Perhaps the most impressive aspect of the book, however, is the writing itself. It is beyond good. It is almost hallowed, using that term in a strictly descriptive rather than the religious or spiritual sense. And what makes it so, as is the case with most great literature, is the fact that the prose makes no obvious attempt to reach such heights of grandeur. There isn’t a hint of any attempt to over-achieve.

The author deals with many other themes within the confines of the primary tale. Life purpose, the plight of the lion in winter, the constant battle public figures face between public perception and reality, and the human quest for identity, all get explored with a deft literary hand that is a breeze to read, easy to enjoy, and will inevitably leave the reader with literary memories that are sure to flash back for years to come.

There is no money line per se. The book is chock full of both literary excellence and astute human insight. One of my favorites was: “A butler of any quality must be seen to inhabit his role, utterly and fully; he cannot be seen casting it aside one moment simply to don it again the next as though it were nothing more than a pantomime costume.” We often refer to it as “authenticity,” but it is key to success in all professions and, of course, all personal relationships.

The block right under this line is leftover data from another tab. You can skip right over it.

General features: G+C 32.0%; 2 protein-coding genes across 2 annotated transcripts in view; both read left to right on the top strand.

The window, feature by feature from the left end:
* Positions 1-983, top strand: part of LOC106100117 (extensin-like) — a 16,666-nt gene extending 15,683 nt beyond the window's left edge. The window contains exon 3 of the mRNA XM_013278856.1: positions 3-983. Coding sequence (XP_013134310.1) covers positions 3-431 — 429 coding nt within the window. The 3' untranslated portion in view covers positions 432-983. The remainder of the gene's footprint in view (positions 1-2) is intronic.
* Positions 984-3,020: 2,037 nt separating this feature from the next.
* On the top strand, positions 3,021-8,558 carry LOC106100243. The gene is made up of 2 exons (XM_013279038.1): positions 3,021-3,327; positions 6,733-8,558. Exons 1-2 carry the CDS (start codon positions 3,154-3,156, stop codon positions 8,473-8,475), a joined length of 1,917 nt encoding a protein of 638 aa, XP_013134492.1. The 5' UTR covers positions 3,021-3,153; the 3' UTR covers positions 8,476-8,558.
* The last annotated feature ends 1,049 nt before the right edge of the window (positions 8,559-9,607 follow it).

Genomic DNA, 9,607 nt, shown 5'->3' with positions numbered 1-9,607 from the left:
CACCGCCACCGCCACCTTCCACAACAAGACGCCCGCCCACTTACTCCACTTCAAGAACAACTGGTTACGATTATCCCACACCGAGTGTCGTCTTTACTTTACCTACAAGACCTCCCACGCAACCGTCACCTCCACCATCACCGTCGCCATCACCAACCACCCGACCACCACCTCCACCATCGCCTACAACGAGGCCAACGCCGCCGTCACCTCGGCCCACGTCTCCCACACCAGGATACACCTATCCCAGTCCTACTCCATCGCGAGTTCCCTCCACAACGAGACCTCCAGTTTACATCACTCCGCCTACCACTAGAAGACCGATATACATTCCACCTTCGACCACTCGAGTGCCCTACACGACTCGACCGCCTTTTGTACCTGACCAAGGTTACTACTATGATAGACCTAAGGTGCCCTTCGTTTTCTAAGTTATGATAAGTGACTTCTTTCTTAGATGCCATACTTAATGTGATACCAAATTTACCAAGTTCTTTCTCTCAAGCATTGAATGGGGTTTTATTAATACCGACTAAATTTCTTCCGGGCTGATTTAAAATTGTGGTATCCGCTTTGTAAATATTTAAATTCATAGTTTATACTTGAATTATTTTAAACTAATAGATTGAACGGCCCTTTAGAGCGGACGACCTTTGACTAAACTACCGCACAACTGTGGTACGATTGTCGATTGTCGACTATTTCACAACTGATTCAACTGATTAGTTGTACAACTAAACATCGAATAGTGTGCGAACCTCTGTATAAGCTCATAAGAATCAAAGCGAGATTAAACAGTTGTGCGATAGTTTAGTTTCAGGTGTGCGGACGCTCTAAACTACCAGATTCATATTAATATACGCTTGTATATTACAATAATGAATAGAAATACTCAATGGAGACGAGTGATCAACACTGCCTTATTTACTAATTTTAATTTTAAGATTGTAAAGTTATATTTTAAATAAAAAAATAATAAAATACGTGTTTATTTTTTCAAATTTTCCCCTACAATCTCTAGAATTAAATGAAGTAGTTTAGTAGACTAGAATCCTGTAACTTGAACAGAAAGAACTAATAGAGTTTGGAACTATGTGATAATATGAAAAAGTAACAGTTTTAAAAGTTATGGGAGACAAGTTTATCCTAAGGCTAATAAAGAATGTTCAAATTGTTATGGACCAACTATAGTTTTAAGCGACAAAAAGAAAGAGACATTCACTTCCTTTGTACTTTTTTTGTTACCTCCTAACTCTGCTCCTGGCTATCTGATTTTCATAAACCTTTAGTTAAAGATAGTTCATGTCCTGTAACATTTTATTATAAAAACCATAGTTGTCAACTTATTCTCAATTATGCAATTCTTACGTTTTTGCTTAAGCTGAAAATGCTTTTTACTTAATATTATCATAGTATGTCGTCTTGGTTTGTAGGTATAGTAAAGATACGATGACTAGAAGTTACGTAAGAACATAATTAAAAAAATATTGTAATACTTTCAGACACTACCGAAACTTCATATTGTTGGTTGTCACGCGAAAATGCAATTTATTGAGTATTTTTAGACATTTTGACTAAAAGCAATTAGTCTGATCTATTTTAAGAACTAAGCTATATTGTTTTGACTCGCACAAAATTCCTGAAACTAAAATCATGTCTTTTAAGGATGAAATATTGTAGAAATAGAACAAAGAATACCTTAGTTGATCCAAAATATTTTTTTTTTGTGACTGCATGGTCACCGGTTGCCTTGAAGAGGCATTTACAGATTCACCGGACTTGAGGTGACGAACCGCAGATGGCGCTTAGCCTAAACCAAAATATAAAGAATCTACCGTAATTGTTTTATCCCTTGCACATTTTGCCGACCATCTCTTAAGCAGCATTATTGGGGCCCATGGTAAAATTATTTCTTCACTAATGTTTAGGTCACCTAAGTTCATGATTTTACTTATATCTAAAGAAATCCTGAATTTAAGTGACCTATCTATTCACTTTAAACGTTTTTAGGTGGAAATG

Mr. Ishiguro has clearly left his legacy. We should all be thankful. And grateful. The publisher is currently offering the book at an extremely reasonable price, the Kindle price of which is below any of the top ten fiction books on the New York Times bestseller list, making it an extraordinary value.
Beautifully restrained book. If you're looking for an author who holds your hold and forcefully tugs you through every emotion, every thought, and every conclusion, this isn't the book for you. But if you appreciate a stunningly subtle and yet laser precise portrayal of a man who has spent his days in the pursuit of "dignity" - another word for being emotionless - and who realizes too late that he gave his life to an employer who didn't deserve it and withheld his love from a woman who did, then pick this book up, savor it, and be prepared to laugh, cry, and think.
An engrossing 1st person narrative from the prototypical pre-WW2 British butler, about serving the "upper class", wasted lives, lack of emotional connectedness, and the fine line between humanitarian ideals and being duped by an evil Nazi regime. All the more incredible due to the Japanese ethnicity of the author, despite his upbringing in England. His 1st novel not set in Japan, but England, very deservedly earned him a Nobel prize in Literature this year. One of the best books you've never read....